So now what? Bucking the inevitable is not wise, so start with embracing the change and getting crisp on the value your organization provides. AI is potentially the most powerful customer service tool since the creation of websites and the internet. And at the same time, most center leaders will tell you even with the internet, contact volume still comes in. Like the internet, embrace the probable, and learn how it can improve the Quality of Experience. Many people are looking for value and efficiency in their interactions (let me get in, get my answer, and get out), and some will need that extra attention. Your role in the quality of experience will be to leverage strong process management and understanding of the toolset to distinguish when and which experience will provide the consumer the easy interaction.

Cost and Scale Typical Results

  • Cost per customer/contact/member
  • Contact to order/customer/member rate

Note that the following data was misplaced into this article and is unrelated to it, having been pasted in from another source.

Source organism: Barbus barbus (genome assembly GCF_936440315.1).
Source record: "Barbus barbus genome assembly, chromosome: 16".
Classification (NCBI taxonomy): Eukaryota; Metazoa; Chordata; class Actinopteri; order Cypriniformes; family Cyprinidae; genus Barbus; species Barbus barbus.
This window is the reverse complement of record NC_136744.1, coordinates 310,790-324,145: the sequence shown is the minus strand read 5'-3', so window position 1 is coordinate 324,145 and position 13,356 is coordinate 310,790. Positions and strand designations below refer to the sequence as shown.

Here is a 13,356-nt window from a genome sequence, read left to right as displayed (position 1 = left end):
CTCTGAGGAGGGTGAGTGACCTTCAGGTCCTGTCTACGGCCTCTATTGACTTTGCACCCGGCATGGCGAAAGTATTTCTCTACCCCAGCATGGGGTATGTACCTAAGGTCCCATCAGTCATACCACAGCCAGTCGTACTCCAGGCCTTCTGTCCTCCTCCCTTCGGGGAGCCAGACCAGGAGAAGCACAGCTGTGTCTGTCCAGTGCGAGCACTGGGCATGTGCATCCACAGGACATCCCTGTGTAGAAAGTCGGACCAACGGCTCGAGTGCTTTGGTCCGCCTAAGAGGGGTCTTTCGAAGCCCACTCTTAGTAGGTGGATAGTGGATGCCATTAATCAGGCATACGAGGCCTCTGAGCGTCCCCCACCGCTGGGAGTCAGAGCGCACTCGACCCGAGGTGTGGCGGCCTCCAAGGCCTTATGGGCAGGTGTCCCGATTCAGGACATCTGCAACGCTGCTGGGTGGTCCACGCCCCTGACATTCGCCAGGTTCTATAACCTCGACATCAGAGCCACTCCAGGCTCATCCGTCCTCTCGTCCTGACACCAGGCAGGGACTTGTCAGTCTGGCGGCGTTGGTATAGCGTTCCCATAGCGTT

• Budget and scale metrics
  • Volumes
  • AHT/Schedule adherence/Calls (or emails/chat) per productive hour
  • Self-service usage
  • Workforce management efficiency

State of Cost and Scale: Are you being asked “to do more with less?” As mentioned earlier, whether due to larger macro environment changes or the needs of your specific organization, Cost and Scale is set to take center stage in contact centers for the foreseeable future. While it might sound disturbing and less “in the spirit” of a great customer service environment, it is happening. And it is part of operating a great center. In customer service, where experience metrics are “squishy” or value is hard to articulate with defined specificity, Cost and Scale metrics can be a quantifiable way of demonstrating the significance of a well-run center. Being able to demonstrate how the center has scaled over time shows Senior Leadership how you are providing hard dollars back to the budget, profit, or EBITDA. A quick example is if you can service more customers (hopefully from company growth) at the same cost as the environment before the growth, you have just added to the bottom line.